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    The Regional Overview of Food Security and Nutrition in Europe and Central Asia 2018 provides new evidence for monitoring trends in food security and nutrition within the framework of the 2030 Sustainable Development Agenda. The in-depth analysis of progress made against Sustainable Development Goal 2 Target 2.1 (to end hunger and ensure access to food by all) and Target 2.2 (to end all forms of malnutrition), as well as the state of micronutrient deficiencies, is complemented by a review of recent policy measures taken to address food security and nutrition in all its dimensions. The Europe and Central Asia (ECA) region encompasses great economic, social and environmental diversity, and its countries are facing various food security and nutrition challenges. While they have made significant progress in reducing the prevalence of undernourishment over the past two decades, new evidence shows a stagnation of this trend, particularly in Central Asia. Malnutrition in one or more of its three main forms – undernutrition, micronutrient deficiencies, and overweight and obesity – is present to varying degrees in all countries of the region. Often, all three forms coexist, creating what is called the “triple burden of malnutrition.” Overweight among children and obesity among adults continue to rise – with now almost one-fourth of the region’s adults obese – and constitute a significant concern for future health and well-being and related costs. While poverty levels in most ECA countries have been declining in recent years, poverty coupled with inequality has led to increased vulnerability of disadvantaged groups and populations in rural and remote areas of low- and lower-middle-income countries. New analysis shows that adult women have a higher prevalence of severe food insecurity than men in some areas, pointing to gender inequalities that are reflected in access to food. Addressing gender and other inequalities is key to achieving the Sustainable Development Goals and heeding the call to “leave no one behind.” The publication’s focus this year is on migration, gender and youth and the linkages with rural development and food security in Europe and Central Asia. Migration is linked in multiple ways to gender, youth, and agricultural and rural development – both as a driver and possible source of development opportunities, with labour migration and remittances playing significant roles in the region. Changing migration processes need to be fully understood to better address the challenges of migration and harness the potential benefits for sustainable development and revitalized rural areas. Governments, public and private institutions, communities and other concerned parties must strengthen collaboration and scale up efforts towards achieving the goals of a thriving, healthy and food-secure region.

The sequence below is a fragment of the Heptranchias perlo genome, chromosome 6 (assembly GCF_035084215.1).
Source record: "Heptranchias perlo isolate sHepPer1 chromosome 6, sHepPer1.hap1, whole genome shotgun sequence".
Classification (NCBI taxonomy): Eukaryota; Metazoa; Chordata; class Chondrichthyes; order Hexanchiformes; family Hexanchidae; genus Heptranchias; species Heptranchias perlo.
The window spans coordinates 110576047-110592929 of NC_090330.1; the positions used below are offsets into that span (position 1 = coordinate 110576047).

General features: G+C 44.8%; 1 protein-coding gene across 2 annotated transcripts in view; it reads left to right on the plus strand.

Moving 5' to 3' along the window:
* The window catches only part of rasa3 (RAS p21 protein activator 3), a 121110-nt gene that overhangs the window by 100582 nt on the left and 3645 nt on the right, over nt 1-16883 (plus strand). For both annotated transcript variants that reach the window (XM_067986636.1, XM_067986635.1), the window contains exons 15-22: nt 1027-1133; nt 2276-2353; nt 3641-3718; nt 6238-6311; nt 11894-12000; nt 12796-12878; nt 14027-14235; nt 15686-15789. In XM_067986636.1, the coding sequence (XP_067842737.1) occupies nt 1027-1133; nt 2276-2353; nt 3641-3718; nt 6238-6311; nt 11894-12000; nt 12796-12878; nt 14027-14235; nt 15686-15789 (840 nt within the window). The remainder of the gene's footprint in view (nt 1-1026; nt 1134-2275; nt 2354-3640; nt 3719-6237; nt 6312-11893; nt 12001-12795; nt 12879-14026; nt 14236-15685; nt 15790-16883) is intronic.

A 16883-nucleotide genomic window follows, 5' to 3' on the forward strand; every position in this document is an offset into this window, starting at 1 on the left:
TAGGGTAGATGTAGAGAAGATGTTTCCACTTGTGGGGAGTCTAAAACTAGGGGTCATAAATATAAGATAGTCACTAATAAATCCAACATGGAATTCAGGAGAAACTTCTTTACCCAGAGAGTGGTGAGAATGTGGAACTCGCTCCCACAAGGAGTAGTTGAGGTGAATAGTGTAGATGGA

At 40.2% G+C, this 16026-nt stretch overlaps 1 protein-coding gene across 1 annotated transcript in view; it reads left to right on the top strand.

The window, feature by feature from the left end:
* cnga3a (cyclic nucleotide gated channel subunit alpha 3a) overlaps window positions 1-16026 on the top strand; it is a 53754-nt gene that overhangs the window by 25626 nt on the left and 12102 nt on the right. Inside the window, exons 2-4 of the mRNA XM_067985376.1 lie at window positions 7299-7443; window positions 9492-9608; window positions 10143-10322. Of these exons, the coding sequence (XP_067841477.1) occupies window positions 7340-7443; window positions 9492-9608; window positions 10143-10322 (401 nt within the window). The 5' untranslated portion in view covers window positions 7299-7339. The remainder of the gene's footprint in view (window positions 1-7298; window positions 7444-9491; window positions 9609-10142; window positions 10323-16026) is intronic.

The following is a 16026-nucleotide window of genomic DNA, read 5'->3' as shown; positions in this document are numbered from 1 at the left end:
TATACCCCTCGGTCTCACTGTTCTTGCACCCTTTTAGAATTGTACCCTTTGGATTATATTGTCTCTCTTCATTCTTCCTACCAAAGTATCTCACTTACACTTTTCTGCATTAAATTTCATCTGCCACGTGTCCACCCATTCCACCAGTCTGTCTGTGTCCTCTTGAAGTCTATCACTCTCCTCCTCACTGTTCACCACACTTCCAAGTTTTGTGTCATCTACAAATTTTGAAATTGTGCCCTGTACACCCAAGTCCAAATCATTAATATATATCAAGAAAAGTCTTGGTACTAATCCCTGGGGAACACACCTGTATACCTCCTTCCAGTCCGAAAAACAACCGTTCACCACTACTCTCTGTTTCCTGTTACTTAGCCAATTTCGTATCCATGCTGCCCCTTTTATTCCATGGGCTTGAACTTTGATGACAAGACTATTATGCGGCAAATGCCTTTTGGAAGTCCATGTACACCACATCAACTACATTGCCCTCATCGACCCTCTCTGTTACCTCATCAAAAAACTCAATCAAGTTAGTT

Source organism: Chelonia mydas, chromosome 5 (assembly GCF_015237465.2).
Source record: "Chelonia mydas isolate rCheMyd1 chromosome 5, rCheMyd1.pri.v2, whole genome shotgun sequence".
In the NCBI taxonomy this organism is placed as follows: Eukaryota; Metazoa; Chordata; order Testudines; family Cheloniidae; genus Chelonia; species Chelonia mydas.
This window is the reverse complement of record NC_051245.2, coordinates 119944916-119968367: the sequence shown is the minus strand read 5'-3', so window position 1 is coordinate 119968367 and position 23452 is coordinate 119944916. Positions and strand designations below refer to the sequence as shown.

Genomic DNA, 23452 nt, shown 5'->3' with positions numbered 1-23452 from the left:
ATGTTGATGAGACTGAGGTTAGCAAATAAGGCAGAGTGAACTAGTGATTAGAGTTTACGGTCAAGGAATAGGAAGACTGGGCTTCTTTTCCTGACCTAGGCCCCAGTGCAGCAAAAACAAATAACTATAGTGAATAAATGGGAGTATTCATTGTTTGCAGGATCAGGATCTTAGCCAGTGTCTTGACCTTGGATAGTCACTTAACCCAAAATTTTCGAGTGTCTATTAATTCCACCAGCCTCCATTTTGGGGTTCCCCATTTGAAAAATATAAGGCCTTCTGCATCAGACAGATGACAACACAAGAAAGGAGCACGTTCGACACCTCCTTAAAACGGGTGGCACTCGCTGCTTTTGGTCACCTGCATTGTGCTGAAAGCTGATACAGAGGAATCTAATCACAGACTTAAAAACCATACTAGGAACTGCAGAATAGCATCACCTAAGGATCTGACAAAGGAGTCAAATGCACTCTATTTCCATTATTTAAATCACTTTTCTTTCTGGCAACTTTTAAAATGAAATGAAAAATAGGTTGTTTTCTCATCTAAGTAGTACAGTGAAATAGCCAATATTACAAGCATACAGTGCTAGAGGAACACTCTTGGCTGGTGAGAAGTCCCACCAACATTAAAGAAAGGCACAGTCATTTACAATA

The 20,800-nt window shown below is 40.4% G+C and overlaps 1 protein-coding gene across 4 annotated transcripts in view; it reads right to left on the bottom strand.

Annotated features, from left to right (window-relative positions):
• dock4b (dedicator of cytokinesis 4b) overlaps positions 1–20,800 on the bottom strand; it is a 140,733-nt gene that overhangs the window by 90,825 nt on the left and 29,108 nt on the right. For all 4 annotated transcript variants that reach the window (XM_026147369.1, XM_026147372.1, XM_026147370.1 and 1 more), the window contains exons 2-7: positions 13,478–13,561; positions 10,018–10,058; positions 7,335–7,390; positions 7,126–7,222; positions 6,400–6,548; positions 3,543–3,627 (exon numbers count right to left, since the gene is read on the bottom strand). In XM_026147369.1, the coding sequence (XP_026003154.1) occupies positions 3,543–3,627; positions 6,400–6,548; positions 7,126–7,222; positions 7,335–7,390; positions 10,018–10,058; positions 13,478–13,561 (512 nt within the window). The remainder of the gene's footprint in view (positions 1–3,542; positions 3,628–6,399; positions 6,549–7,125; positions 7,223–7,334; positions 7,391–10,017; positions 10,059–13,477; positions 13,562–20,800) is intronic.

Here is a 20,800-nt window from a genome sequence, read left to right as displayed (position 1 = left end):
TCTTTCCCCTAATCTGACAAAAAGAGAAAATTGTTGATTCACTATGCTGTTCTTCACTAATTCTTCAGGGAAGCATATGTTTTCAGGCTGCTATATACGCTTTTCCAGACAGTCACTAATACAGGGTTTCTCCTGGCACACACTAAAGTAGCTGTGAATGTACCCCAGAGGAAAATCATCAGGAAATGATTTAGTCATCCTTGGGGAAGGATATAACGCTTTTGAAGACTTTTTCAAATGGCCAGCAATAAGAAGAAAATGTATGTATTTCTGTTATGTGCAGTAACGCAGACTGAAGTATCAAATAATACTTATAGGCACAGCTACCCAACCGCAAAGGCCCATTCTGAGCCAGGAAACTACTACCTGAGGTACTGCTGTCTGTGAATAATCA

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    FAO's work with Small Island Developing States
    Transforming food systems, sustaining small islands
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    The world’s Small Island Developing States (SIDS) share unique vulnerabilities, resulting in a complex set of food security and nutrition challenges. Because of their small size and isolation, SIDS are particularly threatened by natural disasters and the impacts of climate change. Many have limited arable agricultural land and depend on small scale agriculture, ocean resources and high-priced imports. Further, the triple burden of malnutrition is often a reality in SIDS, with undernourishment, micronutrient deficiency and obesity coexisting within the same country, community and even household. The sheer scope of the challenges facing SIDS means closer international cooperation and a more integrated approach will be required to support them in achieving the Sustainable Development Goals. FAO has a proven record of supporting SIDS in their efforts to implement the 2030 Agenda for Sustainable Development, transform food systems, and empower people and communities to lead healthy and productive lives. This publication presents the special case of SIDS, highlighting current challenges and opportunities. It features examples of FAO in action to catalyse change, including activities to help implement the Global Action Programme on Food Security and Nutrition in SIDS.